This Is my first year taking myself serious as an author. Which sounds odd considering how much I have done as a writer (Don't worry, I'm not going anywhere.) But recently, as I looked into this self-publishing directive of mines, I stumbled across an annual event known as NaNo Wrimo (National Novel Writing Month), where you as the author is challenged to write 50,000 words in one sitting (just kidding). But at the rate I wrote my last book, that's exactly how I felt about it. I wrote my first book with just under 99,000 words in 5 months and I originally thought that was amazing. Then you come across knowledge that authors like Stephen King, James Patterson, and Dean Koontz write multiple books a year. Then you realize how much limit you place on yourself.
However, I don't have a tough time writing the actual story because I am fully invested in it's completion, but I personally have some challenges staying consistent while writing. Here is a list of a few best practices that I am personally implementing to not only stay consistent at Nano but in general:
Generate the idea
There is no need to sit down in front of your computer or notebook on November 1st with absolutely no idea what you want to write about. I suggest that you make a plan so that you have an outline to go by. Somewhere out there, there is a pantser out there that just exploded because I told them to plan ahead of time.
I have the added advantage of already having my story idea generated long before finding out about this. If you have a series, then it would be easy to come up with the ending of the next saga. Or that may just be me. Write down all of your ideas and keep them close as to be able to add to them when you come up with a spur of the moment idea. Keep an open mind during this step.
Set up your writing space
This is a step that I seem to skip a lot because I have learned to be flexible with my routine. But I heard that it works for other people. Pick a spot that you are going to spend most of your time writing and make sure that you make all mods to the area such as layout and accessibility beforehand. You would want to avoid spending unnecessary time on planning anything else when you are supposed to be writing.
I've read that when you sit down, there should be a few essential things around you. Of course, your writing supplies, whether a computer or tablet. My preferred medium is surprisingly, a good old You will also want to find a chair that is semi-comfortable. If you feel like you're sitting on a cloud and its the most comfortable chair you've ever sat in, throw it away. No use sitting in a chair to write, just to fall asleep in front of your medium.
Fix your schedule
Think about this: if you have a job and you hit the clock and start your day, do you have the luxury to let things like social media and TV distract you? If your boss gave you a deadline, could you just tell her that you'll get to it when you get to it? If you don't have those luxuries at your job, why would you take those luxuries when you are writing.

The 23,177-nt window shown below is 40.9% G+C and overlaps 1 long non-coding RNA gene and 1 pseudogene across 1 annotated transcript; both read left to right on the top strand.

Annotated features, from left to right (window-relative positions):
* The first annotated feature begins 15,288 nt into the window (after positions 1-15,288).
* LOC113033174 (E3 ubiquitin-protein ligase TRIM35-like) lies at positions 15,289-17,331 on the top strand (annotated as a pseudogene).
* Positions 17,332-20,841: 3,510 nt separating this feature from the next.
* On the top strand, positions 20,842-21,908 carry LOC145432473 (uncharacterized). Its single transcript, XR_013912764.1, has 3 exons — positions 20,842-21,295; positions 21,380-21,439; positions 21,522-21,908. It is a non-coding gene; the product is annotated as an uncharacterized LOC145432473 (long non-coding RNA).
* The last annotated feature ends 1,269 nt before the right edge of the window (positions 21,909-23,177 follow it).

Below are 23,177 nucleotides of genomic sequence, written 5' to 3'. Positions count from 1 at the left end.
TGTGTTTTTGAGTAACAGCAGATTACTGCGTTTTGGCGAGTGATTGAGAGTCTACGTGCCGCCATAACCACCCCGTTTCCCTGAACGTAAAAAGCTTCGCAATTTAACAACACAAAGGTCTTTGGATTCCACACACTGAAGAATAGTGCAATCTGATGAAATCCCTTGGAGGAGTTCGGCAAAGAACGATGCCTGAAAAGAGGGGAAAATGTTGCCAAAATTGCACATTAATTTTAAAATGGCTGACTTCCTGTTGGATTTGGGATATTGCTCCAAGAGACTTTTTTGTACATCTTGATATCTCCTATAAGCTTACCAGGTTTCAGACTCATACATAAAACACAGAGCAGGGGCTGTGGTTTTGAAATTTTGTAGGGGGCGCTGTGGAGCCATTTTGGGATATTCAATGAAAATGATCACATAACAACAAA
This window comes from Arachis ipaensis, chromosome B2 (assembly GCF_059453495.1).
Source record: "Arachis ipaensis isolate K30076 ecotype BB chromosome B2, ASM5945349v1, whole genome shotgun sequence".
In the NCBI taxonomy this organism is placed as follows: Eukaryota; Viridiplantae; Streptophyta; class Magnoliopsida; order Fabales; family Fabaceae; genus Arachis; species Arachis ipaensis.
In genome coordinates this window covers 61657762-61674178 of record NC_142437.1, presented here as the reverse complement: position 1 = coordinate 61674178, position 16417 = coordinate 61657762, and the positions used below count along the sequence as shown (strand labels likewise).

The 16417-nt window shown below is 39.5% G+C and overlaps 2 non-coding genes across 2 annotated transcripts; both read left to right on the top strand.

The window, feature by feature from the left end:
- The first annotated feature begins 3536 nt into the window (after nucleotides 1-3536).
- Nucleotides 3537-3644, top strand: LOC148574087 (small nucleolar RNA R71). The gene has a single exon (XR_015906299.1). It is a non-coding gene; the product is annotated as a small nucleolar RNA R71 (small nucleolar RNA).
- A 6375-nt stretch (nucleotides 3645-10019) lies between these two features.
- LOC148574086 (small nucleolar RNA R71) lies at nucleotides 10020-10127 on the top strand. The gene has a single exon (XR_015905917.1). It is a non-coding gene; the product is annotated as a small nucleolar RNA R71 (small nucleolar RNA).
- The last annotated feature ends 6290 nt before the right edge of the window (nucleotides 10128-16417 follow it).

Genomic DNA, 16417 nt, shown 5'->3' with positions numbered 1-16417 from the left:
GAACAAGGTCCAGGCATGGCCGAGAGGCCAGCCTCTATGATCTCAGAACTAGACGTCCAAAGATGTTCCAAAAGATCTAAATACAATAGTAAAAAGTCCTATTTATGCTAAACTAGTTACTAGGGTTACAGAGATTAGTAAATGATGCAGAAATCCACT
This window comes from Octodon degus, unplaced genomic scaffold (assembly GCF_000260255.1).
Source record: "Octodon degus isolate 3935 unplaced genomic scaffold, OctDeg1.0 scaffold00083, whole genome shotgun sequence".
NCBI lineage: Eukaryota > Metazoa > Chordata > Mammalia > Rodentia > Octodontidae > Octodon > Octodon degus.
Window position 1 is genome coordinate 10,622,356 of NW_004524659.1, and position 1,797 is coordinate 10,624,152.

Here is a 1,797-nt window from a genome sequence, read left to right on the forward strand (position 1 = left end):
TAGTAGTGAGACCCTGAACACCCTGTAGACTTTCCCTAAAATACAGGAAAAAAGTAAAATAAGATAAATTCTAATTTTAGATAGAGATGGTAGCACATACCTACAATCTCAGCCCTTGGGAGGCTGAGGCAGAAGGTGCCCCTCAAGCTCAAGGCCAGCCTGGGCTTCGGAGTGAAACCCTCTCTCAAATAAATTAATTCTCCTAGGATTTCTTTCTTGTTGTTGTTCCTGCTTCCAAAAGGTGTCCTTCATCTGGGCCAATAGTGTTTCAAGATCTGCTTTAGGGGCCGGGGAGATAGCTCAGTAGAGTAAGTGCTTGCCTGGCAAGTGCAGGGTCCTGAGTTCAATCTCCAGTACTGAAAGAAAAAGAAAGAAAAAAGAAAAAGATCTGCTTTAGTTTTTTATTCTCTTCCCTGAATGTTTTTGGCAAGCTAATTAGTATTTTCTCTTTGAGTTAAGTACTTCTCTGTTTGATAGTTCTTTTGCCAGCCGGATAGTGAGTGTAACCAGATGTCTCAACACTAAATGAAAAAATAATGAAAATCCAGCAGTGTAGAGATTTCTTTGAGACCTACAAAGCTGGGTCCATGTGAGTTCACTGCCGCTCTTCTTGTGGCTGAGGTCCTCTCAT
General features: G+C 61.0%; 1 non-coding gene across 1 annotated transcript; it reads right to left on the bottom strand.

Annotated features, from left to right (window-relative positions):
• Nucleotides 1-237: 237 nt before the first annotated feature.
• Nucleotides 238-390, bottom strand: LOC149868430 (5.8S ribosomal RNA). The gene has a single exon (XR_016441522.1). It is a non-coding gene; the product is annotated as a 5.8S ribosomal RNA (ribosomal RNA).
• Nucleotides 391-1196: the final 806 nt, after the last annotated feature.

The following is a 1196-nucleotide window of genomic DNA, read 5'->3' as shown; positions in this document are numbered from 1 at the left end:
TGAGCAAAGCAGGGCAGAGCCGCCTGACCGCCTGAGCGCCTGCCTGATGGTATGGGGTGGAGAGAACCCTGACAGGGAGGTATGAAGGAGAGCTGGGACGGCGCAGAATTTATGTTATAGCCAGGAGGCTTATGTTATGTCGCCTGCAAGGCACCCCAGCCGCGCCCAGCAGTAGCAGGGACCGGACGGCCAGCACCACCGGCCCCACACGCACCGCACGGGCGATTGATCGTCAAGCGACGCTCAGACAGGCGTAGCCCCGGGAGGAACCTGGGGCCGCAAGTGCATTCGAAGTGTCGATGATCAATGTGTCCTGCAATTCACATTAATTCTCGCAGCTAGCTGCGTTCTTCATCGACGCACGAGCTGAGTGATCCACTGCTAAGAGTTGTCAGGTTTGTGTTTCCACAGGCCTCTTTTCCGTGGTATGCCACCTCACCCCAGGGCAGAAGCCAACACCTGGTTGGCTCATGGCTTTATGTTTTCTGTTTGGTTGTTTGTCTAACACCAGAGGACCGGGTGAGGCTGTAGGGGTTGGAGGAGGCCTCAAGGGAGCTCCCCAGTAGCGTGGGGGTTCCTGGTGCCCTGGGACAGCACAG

Take pride in your work and take it serious. Let's face it, if writing was a hobby for you, you would be watching a video about Nano WriMo
Write your chapter outline
I want to start this one by apologizing to all of my pantsers out there. But, this process helps me understand my story in the most effective way possible. I feel that when you take inventory of where the story is supposed to go, its easier to reach the destination. I find that the best way to get writers block is just trying to wing it at every point in the story. YOu just end up in a fork in the road that has 10 different roads with no sign to point to where to go next.
Have a few affirmations around
We all need something around to keep us motivated to keep pushing, with that said, have a few affirmations around to remind yourself to push when it feels like you have nothing left.
You can get something like a vision board with your goals on it. Little items that inspire you. Affirmation cards like these. Or you can be like many youtubers and get a custom desk name plate with a quote reminding you to keep going. You can find those on ebay. Or head over to Jenna Moreci's channel and order her "Write the book" coffee mug if you like to drink coffee when you write.
Get some rest
As appealing as it may seem to just stay up for the entire month of November to finish the job, if you don't sleep you could end up just typing or writing some nonsense that does not make any sense. Believe me, I've been there far too often. I don't listen to my own advice, by the way. What I realized is that when I read my work, I usually find the part with the most grammatical errors and some all out bull shit that I have to spend far too much time fixing. The goal is to get a novel done by December 1st. But that would be impossible if you have 25,000 words worth of mistakes.